- Ultimate British Invasion playlist? - November 9, 2020
- Why The Beatles Never Had a Mudshark Story - October 24, 2020
- Why Your Favorite Celebrity Isn’t Who You Think They Are - October 12, 2020
Commenter Karen pointed me to this interesting interview with Mark Stanfield, the screenwriter for “Two of Us,” the film that portrays a fictional 1976 reunion between Lennon and McCartney. Stanfield’s interlocutor is Martin Lewis, whom I used to see regularly at Beatle- and Python-themed events all over Los Angeles. I spent the evening of my 40th birthday listening to him tell tales of Peter Cook.
The interview meanders, especially at the end, but there are lots of bits worth reading and pondering over. This sentence jumped out at me, in light of all our recent Blackpool Choice talk:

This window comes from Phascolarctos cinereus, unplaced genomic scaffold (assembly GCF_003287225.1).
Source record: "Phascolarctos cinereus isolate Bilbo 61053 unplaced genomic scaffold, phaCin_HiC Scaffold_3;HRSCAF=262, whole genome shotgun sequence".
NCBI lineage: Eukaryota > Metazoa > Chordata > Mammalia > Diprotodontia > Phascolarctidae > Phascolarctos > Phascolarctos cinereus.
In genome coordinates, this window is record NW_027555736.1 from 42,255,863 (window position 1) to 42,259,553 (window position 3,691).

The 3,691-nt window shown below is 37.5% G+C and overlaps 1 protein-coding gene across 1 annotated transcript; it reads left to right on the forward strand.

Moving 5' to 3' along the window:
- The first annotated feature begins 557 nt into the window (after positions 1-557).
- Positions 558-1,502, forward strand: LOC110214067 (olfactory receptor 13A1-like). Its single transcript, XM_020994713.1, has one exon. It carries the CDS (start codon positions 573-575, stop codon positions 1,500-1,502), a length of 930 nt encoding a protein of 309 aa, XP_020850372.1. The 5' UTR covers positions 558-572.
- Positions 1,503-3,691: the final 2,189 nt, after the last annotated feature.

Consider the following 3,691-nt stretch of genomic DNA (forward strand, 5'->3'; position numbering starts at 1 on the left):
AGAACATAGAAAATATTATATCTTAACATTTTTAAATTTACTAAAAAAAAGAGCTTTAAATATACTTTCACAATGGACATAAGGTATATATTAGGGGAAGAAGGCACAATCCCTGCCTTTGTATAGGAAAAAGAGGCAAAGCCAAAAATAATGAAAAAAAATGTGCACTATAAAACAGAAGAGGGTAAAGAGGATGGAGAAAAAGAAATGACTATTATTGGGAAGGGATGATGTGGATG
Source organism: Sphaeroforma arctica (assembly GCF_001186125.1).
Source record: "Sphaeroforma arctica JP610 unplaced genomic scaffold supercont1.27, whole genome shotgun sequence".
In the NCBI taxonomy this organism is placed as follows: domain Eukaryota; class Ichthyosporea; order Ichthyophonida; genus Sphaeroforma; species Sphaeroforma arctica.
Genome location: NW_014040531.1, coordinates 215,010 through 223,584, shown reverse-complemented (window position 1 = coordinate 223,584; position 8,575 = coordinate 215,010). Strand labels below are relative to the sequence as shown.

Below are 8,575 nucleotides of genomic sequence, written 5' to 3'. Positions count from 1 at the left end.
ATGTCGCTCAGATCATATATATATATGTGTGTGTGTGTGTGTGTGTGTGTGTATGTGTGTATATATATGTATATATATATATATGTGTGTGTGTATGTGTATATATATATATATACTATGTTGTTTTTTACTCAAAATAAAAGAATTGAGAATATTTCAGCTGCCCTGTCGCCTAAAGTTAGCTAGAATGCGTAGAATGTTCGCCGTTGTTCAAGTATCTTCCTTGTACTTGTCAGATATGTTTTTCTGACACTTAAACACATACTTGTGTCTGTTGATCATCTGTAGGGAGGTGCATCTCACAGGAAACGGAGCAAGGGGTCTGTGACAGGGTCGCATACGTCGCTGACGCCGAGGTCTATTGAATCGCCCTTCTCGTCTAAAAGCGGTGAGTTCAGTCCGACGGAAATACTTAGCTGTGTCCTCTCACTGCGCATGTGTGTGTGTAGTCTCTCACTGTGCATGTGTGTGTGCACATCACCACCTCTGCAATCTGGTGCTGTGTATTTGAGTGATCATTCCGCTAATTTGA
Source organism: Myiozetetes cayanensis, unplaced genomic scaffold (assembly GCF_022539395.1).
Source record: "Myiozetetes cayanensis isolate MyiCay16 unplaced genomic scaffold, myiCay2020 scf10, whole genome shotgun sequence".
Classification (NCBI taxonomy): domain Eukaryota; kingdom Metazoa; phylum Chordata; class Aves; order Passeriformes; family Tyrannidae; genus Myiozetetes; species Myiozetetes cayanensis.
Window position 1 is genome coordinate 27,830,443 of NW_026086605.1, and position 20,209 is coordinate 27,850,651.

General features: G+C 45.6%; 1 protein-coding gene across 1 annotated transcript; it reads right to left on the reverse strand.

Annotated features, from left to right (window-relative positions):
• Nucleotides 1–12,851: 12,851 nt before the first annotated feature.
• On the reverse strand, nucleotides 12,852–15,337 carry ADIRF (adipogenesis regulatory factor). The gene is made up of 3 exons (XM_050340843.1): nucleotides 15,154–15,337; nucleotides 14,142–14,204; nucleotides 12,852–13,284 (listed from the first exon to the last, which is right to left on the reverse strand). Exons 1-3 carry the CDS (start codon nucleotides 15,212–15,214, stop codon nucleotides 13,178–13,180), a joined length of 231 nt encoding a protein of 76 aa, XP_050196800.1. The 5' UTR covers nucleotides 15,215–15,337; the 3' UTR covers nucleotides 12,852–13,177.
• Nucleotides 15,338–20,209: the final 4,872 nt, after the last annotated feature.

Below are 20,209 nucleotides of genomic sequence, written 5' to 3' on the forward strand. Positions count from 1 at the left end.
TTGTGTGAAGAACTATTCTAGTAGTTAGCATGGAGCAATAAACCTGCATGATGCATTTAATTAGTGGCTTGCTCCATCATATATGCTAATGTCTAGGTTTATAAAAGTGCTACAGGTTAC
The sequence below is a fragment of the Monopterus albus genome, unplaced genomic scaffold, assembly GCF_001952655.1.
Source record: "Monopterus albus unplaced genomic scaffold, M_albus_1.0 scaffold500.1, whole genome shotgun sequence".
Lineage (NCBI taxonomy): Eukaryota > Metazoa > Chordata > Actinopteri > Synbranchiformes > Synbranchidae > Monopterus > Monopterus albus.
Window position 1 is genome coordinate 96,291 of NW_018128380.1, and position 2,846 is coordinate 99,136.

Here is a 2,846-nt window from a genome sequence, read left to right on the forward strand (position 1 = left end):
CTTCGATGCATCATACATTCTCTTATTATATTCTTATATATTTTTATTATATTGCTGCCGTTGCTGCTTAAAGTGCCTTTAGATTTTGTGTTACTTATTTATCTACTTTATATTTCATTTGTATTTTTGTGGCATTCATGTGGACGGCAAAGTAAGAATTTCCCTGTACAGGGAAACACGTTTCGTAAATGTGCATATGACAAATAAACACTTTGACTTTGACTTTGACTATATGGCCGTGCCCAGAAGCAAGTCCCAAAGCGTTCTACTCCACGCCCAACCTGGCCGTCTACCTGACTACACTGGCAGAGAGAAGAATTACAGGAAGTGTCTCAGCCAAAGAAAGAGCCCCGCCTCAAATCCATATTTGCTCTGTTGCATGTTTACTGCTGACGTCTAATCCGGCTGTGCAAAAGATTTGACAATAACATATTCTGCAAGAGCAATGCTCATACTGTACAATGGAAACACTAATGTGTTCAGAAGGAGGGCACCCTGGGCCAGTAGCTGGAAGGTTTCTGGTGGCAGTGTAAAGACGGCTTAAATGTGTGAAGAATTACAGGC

“I knew that John’s painful childhood would play an enormous role in the way I portrayed him, that he would be seen as never having completely come to terms with being unwanted. And I knew that I wanted to get across how much Paul really loved and understood John, which, I believe, is what frightened John.”
Later, Stanfield says he envisioned Two of Us as “an indie film, something like My Dinner with Andre meets A Hard Day’s Night. It didn’t even occur to me that there might be a place for it on TV.” Today, TV is the first place you’d go; witness 2013’s Behind the Candelabra.
I blush to admit I’ve never seen Two of Us, even though I’ve heard some good things. I’m actually a bit frightened to watch because — as I can personally attest — writing something that’s meant to be John or Paul and not getting it exactly right produces a cringeworthy effect. Is it worth it? Should I take the plunge?